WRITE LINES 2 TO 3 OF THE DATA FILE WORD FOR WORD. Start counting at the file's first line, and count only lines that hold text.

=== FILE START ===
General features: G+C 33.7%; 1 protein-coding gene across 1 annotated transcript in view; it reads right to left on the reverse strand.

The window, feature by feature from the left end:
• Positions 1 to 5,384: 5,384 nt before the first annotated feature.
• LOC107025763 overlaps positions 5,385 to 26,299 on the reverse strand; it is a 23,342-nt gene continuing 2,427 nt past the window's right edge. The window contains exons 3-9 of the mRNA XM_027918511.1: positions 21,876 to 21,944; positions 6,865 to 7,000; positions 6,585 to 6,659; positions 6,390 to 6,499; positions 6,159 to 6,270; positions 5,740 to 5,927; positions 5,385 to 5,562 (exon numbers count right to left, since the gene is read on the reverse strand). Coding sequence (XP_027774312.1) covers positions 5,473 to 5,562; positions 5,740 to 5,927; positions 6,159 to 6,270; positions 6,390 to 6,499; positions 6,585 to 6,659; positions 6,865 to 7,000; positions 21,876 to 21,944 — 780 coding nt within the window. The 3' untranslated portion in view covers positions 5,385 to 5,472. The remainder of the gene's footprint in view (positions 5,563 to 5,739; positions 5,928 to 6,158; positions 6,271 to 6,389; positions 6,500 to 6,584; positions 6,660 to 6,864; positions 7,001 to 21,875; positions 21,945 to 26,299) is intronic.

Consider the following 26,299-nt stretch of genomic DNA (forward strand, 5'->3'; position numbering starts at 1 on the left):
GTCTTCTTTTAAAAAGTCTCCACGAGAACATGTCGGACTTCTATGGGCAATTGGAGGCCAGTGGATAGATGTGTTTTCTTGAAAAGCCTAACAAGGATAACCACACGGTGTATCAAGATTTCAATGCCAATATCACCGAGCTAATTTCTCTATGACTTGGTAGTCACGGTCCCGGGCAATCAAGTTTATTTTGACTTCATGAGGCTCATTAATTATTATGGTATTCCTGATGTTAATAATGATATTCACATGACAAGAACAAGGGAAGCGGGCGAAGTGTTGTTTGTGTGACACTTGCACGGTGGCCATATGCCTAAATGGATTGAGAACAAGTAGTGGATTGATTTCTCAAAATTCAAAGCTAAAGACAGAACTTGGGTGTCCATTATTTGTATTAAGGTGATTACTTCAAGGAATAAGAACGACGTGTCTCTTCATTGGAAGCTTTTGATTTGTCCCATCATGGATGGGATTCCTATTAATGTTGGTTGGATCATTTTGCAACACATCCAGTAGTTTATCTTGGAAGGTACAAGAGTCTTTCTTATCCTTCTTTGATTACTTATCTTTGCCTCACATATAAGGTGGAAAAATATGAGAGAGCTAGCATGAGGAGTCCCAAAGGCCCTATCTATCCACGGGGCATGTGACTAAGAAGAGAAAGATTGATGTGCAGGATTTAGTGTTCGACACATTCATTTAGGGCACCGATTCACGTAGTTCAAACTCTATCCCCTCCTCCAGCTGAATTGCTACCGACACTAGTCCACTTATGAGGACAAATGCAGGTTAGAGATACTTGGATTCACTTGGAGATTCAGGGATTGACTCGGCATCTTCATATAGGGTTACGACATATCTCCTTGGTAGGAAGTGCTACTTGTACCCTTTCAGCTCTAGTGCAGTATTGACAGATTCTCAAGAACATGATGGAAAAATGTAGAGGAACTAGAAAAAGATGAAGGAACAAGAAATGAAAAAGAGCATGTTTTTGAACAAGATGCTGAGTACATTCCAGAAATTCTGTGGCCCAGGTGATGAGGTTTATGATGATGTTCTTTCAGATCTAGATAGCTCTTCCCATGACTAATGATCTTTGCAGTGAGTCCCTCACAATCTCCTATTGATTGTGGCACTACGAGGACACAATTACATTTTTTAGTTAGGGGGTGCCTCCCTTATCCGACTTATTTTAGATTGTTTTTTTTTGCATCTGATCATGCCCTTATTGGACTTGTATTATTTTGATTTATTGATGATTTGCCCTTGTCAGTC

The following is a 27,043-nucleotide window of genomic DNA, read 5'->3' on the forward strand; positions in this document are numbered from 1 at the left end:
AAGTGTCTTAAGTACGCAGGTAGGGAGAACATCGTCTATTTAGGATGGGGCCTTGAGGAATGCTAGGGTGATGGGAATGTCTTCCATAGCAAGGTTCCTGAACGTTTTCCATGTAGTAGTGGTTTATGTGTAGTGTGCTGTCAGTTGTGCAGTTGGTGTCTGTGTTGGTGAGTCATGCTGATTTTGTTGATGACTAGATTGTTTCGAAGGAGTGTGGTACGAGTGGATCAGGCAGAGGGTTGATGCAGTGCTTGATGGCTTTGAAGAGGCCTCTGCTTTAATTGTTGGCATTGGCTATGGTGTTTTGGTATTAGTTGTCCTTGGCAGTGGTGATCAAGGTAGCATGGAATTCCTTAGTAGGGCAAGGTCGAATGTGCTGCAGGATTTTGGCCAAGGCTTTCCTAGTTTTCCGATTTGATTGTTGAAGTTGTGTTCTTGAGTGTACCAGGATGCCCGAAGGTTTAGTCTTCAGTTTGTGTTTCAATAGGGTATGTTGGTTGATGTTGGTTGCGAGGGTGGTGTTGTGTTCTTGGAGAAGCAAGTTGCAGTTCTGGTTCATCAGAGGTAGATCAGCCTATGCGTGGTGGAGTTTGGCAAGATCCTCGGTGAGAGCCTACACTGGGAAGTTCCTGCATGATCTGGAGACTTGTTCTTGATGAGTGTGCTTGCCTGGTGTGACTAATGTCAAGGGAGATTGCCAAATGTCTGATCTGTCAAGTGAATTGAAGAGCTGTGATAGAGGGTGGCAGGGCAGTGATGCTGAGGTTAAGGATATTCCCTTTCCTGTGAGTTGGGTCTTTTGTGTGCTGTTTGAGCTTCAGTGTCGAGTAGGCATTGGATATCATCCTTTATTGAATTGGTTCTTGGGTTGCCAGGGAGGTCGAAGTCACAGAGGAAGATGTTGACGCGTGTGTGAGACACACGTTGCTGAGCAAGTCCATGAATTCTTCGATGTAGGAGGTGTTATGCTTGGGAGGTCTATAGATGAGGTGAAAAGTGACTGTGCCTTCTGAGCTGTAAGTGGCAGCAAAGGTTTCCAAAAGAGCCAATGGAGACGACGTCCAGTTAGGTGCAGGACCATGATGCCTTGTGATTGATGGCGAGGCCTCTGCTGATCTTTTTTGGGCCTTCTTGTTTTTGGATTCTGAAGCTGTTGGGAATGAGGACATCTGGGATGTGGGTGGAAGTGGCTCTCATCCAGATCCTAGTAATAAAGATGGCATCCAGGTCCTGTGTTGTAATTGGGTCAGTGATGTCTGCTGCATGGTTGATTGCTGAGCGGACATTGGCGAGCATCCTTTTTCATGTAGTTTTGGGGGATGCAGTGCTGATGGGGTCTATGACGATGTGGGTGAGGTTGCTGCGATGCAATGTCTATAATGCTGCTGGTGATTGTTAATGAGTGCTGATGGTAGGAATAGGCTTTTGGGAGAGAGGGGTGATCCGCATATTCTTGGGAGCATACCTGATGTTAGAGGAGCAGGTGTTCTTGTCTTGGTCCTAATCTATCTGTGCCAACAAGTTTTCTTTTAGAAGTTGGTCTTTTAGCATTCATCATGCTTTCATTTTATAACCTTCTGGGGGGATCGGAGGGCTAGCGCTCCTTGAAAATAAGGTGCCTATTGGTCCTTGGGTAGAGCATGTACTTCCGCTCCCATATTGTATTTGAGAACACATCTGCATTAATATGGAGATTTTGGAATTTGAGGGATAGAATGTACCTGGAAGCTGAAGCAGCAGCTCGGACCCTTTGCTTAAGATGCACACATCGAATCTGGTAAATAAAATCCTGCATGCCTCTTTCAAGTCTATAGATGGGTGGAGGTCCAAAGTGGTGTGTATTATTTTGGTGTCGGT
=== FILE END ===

The window, feature by feature from the left end:
• Positions 1 to 5,384: 5,384 nt before the first annotated feature.